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‘Om Ghayeb’ portrays the hardships of infertile women in the Upper Egypt - Daily News Egypt

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‘Om Ghayeb’ portrays the hardships of infertile women in the Upper Egypt

In an interview with Daily News Egypt, Salib explained why she selected the name Om Ghayeb for her documentary and revealed the challenges she often encounters when producing her films. She also spoke about her future projects


In a small village south of Assuit, it is a tradition to call any infertile woman Om Ghayeb or ‘Mother of the Unborn’.  Although these women continually try to integrate themselves into their society, they often feel alienated and underestimated.

To shed light on the sufferings, pains, hopes, and dreams of such women, Nadine Salib produced her first feature-length documentary about the life of Hanan, a woman who has been waiting for a child for 12 years.

Salib has previously produced another short film named Fajr or ‘Dawn’ that won two awards. However, she considers Om Ghayeb to be her masterpiece as it has been highly praised and received a large number of local and international awards.

When shooting her films, Salib usually keeps to a low budget and a small production crew. She is currently teaching filmmaking workshops and working on her first fictional film for children.

In an interview with Daily News Egypt, Salib explained why she selected the name Om Ghayeb for her documentary and revealed the challenges she often encounters when producing her films. She also spoke about her future projects.

Why did you choose the name Om Ghayeb for your documentary? What does it stand for?

I used to hear the name Om Ghayeb and think it sounded sad and poetic but I never knew the story behind it. I wondered why any woman would name her son ‘Ghayeb’ until I found out that it’s what infertile women are traditionally. The word ‘Ghayeb’ here stands for her awaited child. I was kind of fascinated and I simply wanted to make a film that would carry the same name.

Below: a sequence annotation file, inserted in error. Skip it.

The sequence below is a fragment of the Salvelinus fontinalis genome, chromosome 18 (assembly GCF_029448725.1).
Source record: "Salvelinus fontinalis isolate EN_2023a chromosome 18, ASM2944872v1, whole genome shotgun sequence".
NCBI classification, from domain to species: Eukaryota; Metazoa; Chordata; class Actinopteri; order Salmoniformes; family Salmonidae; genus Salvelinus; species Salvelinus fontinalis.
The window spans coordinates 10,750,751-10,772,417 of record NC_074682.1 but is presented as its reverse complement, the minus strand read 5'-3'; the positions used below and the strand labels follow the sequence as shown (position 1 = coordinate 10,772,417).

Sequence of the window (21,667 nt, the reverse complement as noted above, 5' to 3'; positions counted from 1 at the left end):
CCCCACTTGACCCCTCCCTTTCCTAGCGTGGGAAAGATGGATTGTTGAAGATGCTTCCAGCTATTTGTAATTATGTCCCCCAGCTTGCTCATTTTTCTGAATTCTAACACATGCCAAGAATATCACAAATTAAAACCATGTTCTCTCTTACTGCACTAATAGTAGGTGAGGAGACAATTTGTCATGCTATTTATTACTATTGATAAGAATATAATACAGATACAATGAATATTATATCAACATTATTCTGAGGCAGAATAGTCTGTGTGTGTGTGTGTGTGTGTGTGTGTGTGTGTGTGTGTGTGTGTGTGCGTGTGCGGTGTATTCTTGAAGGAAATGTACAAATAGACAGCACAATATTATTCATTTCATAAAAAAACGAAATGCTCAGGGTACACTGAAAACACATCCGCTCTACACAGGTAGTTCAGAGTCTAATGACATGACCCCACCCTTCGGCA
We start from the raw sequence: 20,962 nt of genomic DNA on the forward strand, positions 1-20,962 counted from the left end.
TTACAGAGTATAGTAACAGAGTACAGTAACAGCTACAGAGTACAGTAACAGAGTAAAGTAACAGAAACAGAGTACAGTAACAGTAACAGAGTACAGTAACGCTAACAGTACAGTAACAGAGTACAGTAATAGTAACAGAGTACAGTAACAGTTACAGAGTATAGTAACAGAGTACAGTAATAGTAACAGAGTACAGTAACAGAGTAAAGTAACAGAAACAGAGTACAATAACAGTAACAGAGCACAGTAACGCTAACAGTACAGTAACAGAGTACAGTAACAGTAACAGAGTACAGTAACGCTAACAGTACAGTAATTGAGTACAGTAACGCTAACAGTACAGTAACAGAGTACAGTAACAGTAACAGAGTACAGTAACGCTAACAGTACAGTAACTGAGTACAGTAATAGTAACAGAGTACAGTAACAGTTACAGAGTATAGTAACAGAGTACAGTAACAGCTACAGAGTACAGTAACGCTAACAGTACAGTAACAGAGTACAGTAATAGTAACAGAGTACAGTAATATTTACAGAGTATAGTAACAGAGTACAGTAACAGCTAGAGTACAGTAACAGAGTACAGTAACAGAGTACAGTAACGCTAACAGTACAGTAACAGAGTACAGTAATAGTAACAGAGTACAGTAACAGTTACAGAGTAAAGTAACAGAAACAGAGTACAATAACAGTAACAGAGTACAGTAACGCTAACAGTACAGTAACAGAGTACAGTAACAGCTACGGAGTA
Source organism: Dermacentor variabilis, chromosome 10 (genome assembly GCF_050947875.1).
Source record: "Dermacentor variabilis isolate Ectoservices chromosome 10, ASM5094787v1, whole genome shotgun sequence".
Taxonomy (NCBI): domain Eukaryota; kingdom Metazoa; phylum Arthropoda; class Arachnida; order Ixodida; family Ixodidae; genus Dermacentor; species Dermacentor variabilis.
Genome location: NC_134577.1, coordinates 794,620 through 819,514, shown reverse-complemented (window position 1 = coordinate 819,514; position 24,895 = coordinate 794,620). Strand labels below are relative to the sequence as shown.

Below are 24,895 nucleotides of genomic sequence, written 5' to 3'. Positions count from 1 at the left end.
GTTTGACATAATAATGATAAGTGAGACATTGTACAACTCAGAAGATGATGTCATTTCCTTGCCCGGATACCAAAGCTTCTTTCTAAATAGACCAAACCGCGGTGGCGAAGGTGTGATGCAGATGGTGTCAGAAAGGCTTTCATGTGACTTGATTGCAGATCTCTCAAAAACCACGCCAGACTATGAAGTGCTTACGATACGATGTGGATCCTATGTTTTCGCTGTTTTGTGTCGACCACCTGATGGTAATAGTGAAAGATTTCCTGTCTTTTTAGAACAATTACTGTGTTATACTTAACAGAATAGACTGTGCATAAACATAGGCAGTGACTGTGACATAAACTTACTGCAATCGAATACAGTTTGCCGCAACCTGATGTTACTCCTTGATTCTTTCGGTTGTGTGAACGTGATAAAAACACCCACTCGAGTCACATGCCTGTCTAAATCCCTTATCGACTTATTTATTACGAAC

What does this film try to convey and how does this message relate to Egyptian society?

I usually leave this to the viewer because I think films should provide different perspectives and each person can interpret it in their own way. The film was shot entirely in Egypt and all the characters are Egyptian. I selected a place that was rarely seen on screen to tell the story of people who are rarely depicted in films. I am kind of happy that the film gave them a space to express parts of their lives and thoughts.

How many festivals was your documentary screened at? How many awards did you receive?

Well, we’ve been lucky enough to participate in a number of amazing festivals such as the International Documentary Film Festival Amsterdam (IDFA), the Thessaloniki Documentary Film Festival, the Sheffield Documentary Film Festival, and Yamagata Film Festival in Japan, which are very popular festivals for documentaries. We also participated in a number of Arabic-language festivals in Carthage and Abu Dhabi.

The film won several awards, such as the FIPRESCI for best documentary at Abu Dhabi Film Festival (ADFF 2014), the Peter Wintonick Special Jury Award for First Appearance at the IDFA 2014, the first prize for Best Documentary in Mizna Twin cities. We receive a special mention in both the MedFilm Festival and the Latin-Arab Film Festival in Brazil, and the award for best documentary in AfryCam film festival.

What’s your opinion on the short films and documentaries industry in Egypt and the extent to which it helps in tackling societal problems effectively?

I cannot deny that there is an increase in the number of filmmakers who are interested in taking risks and producing alternative films that are different from mainstream films and that is actually great. Although I am not against mainstream films, I believe it’s also important to create a space to produce other sorts of narratives.

However, the main problem here is the production. Yes, there are more filmmakers but unfortunately, there are fewer numbers of producers who are willing to take this risk and produce such films. Distribution is an obstacle that most independent filmmakers will encounter. To be more precise, I don’t think that films should only tackle societal problems because I see the film as a wider medium.

How do you usually fund your films? Do you have any future projects or upcoming films?

Well, funds are the biggest problem we face because we don’t have any many institutions to support these kinds of films. Therefore, I receive funding from Europe, the IDFA and Hot Docs. The Arab Fund for Arts and Culture (AFAC) also supported the film a great deal. I cannot also forget the SANAD Film Fund which provided us with post production funding. I am currently working on my first feature film, which is a fantasy film for children.

 

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https://dailyfeed.dailynewsegypt.com/2016/05/28/om-ghayeb-portrays-hardships-infertile-women-upper-egypt/
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